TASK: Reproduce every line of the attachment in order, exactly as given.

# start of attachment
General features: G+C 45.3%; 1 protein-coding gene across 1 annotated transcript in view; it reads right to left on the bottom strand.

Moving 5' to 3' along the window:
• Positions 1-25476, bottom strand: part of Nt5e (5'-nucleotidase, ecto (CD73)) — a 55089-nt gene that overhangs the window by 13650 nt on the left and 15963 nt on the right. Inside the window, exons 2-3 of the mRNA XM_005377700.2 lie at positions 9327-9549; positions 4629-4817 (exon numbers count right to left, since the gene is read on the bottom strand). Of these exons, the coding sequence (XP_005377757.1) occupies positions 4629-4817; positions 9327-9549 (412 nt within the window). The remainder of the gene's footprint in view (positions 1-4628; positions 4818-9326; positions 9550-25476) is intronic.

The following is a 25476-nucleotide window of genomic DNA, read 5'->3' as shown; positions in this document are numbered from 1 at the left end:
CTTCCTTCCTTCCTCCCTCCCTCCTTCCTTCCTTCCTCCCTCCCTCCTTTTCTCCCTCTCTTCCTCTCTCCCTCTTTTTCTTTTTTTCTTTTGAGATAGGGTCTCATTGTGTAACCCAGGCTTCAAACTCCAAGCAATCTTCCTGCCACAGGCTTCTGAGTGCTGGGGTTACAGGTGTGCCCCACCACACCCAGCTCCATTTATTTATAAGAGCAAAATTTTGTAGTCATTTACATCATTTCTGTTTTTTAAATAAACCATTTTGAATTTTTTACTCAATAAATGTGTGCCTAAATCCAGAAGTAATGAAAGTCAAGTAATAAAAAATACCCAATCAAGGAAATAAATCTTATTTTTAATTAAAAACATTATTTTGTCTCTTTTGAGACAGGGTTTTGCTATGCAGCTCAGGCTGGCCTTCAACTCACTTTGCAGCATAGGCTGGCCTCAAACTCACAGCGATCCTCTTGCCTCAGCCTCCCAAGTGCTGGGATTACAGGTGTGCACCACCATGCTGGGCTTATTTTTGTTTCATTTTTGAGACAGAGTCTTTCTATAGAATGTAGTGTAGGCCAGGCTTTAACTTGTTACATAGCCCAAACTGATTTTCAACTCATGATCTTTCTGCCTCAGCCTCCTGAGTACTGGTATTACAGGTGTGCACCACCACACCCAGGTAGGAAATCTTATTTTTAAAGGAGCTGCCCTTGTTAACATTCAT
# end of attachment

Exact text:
General features: G+C 45.3%; 1 protein-coding gene across 1 annotated transcript in view; it reads right to left on the bottom strand.

Moving 5' to 3' along the window:
• Positions 1-25476, bottom strand: part of Nt5e (5'-nucleotidase, ecto (CD73)) — a 55089-nt gene that overhangs the window by 13650 nt on the left and 15963 nt on the right. Inside the window, exons 2-3 of the mRNA XM_005377700.2 lie at positions 9327-9549; positions 4629-4817 (exon numbers count right to left, since the gene is read on the bottom strand). Of these exons, the coding sequence (XP_005377757.1) occupies positions 4629-4817; positions 9327-9549 (412 nt within the window). The remainder of the gene's footprint in view (positions 1-4628; positions 4818-9326; positions 9550-25476) is intronic.

The following is a 25476-nucleotide window of genomic DNA, read 5'->3' as shown; positions in this document are numbered from 1 at the left end:
CTTCCTTCCTTCCTCCCTCCCTCCTTCCTTCCTTCCTCCCTCCCTCCTTTTCTCCCTCTCTTCCTCTCTCCCTCTTTTTCTTTTTTTCTTTTGAGATAGGGTCTCATTGTGTAACCCAGGCTTCAAACTCCAAGCAATCTTCCTGCCACAGGCTTCTGAGTGCTGGGGTTACAGGTGTGCCCCACCACACCCAGCTCCATTTATTTATAAGAGCAAAATTTTGTAGTCATTTACATCATTTCTGTTTTTTAAATAAACCATTTTGAATTTTTTACTCAATAAATGTGTGCCTAAATCCAGAAGTAATGAAAGTCAAGTAATAAAAAATACCCAATCAAGGAAATAAATCTTATTTTTAATTAAAAACATTATTTTGTCTCTTTTGAGACAGGGTTTTGCTATGCAGCTCAGGCTGGCCTTCAACTCACTTTGCAGCATAGGCTGGCCTCAAACTCACAGCGATCCTCTTGCCTCAGCCTCCCAAGTGCTGGGATTACAGGTGTGCACCACCATGCTGGGCTTATTTTTGTTTCATTTTTGAGACAGAGTCTTTCTATAGAATGTAGTGTAGGCCAGGCTTTAACTTGTTACATAGCCCAAACTGATTTTCAACTCATGATCTTTCTGCCTCAGCCTCCTGAGTACTGGTATTACAGGTGTGCACCACCACACCCAGGTAGGAAATCTTATTTTTAAAGGAGCTGCCCTTGTTAACATTCAT